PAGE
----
The coil energization timing under the above condition will now be described. Each of the pulse signals PO representing a logical sum of the signals PUO, PVO and PWO is generated each time the waveform of each of the falling induced voltages EU, EV and EW crosses the level of the power supply voltage Vcc. That is, the pulse signals Po are generated at an angular interval of an electrical angle of 120. The capacitor 25 repeats its charge-discharge cycle in synchronism with the pulse signal Po, and one cycle corresponds to the electrical angle of 120. Thus, when the charge-discharge ratio of the capacitor 25 is set at 3:1, the delay time T set by the delay time setting circuit 5 corresponds to an electrical angle of 30. Therefore, the manner of drive coil energization is such that, after the lapse of the period of time T corresponding to the electrical angle of 30 after the waveform of the voltage induced in the drive coil of the frist phase crosses the level of the power supply voltage Vcc, energization of the drive coil of the second phase is started, and, after the period of time corresponding to the electrical angle of 120 further elapses, energization of the drive coil of the third phase is started. Thus, on the basis of the energization period of time of a drive coil of the present energization phase, the energization timing and energization period of time of a drive coil of a next energization phase are determined. Therefore, any variation in the rotation speed of the brushless motor can be very accurately followed up, so that the optimum energization timing and period for the drive coils of the individual phases can be maintained. Further, the brushless motor driving system has an additional merit from the viewpoint of costs, because its structure is simple and it requires a very small number of external accessory parts. Also, because the energization timing and period for the drive coils of the individual phases depend only on the current charge-discharge ratio and do not depend on the capacitance value of the capacitor 25 and the levels of the reference voltages VH and VL, the brushless motor driving system can be easily designed and can operate with high reliability.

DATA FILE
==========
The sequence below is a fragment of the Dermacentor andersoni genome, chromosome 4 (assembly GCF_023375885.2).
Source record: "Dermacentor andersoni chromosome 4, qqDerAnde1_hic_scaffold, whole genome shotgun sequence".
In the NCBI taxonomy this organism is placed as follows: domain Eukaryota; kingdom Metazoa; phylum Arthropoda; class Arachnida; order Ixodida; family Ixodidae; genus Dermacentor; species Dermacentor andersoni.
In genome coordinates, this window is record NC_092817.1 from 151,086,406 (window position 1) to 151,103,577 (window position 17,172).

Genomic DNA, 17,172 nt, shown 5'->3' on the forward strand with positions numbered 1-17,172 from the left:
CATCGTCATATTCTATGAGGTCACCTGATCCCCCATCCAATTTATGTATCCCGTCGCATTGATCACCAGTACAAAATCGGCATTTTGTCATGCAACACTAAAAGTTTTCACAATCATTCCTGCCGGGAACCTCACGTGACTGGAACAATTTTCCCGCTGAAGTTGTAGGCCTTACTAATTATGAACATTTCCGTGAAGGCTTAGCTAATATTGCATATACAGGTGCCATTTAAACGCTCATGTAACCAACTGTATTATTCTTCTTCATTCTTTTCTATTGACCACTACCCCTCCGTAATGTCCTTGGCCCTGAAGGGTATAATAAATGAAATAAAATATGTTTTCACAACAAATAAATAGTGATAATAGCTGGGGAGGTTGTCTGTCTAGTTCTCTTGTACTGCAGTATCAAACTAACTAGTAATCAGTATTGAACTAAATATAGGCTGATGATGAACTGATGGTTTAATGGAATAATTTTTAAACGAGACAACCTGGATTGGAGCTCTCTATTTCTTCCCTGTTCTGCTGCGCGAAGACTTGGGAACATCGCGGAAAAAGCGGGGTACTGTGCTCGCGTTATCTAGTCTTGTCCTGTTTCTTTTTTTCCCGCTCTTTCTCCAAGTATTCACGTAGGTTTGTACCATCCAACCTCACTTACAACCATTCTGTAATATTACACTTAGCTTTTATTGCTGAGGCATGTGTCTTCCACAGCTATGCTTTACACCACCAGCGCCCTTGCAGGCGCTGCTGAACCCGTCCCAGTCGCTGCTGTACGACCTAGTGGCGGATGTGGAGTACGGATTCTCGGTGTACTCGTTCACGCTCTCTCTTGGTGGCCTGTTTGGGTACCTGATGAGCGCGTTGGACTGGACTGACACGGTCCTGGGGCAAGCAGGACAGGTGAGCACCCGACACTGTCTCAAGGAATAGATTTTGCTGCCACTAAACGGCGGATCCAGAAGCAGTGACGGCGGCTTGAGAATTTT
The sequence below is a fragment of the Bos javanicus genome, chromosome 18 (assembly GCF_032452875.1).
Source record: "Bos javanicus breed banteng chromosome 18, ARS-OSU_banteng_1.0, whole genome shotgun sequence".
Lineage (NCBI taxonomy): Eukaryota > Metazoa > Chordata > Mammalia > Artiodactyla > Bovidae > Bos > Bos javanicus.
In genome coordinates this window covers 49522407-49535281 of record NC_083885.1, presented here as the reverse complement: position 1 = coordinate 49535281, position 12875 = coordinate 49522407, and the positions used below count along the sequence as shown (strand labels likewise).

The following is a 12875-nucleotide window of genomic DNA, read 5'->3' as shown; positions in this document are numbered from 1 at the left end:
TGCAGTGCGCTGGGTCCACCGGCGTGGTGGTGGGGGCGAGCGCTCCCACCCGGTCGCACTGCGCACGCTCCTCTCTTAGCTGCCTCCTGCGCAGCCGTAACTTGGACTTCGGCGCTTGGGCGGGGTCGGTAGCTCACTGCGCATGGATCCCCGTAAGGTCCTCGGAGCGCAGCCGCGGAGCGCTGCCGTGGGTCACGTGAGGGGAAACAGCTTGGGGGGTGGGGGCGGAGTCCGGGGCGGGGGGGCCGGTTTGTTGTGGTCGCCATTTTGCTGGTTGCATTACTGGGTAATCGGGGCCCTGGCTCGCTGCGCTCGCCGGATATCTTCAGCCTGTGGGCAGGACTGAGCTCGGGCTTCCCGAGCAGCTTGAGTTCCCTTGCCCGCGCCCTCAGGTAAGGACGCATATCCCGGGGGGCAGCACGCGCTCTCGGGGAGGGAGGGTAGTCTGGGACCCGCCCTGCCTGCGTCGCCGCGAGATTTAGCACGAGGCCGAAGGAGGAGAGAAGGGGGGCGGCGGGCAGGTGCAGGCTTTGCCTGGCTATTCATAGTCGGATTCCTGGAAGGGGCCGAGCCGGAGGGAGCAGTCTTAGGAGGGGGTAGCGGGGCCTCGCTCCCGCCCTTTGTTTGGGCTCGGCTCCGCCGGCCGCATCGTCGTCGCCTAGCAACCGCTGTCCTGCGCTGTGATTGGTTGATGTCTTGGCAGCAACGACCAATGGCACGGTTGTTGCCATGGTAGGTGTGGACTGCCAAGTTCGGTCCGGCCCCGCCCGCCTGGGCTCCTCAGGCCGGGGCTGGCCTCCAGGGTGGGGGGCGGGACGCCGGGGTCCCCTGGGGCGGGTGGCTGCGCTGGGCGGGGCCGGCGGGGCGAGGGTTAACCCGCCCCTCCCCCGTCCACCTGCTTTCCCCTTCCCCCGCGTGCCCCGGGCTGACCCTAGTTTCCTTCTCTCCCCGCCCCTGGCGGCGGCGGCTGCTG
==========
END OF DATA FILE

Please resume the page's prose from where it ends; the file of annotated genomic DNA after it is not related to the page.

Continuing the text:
A second embodiment of the present invention will now be described. FIG. 3 is a block circuit connection diagram showing the structure of this second embodiment of the brushless motor driving system according to the present invention.

Referring to FIG. 3, drive coils 101a, 101b and 101c of a brushless motor are common-connected at one end to a power supply terminal 102 to which a power supply voltage Vcc is applied. These drive coils 101a, 101b and 101c are connected at the other ends to the collectors of drive transistors 108a, 108b and 108c respectively and also to respective input terminals of an induced voltage synthesizing circuit 109 in an energization timing detector circuit 103. The drive transistors 108a, 108b and 108c are grounded at their emitters. The energization timing detector circuit 103 includes, besides the induced voltage synthesizing circuit 109, comparators 110a, 110b, 110c and associated edge detectors 111a, 111b, 111c. In the energization timing detector circuit 103, the induced voltage synthesizing circuit 109 is connected at its output terminal to inverting input terminals of the comparators 110a, 110b and 110c, and these comparators 110a, 110b and 110c are connected at their non-inverting input terminals to the collectors of the drive transistors 108a, 108b and 108c respectively. The comparators 110a, 110b and 110c are connected at their output terminals to input terminals of the edge detectors 111a, 111b and 111c respectively. The edge detectors 111a, 111b and 111c are connected at their output terminals to respective input terminals of a first logic circuit 105 which includes AND gates 112a to 112f, OR gates 113a, 113b, 113c and RS flip-flops 114a, 114b, 114c. The first logic circuit 105 is connected at its output terminals to respective input terminals of a second logic circuit 106 which includes AND gates 115 a to 115f, OR gates 116a, 116b, 116c and AND gates 117a, 117b, 117c.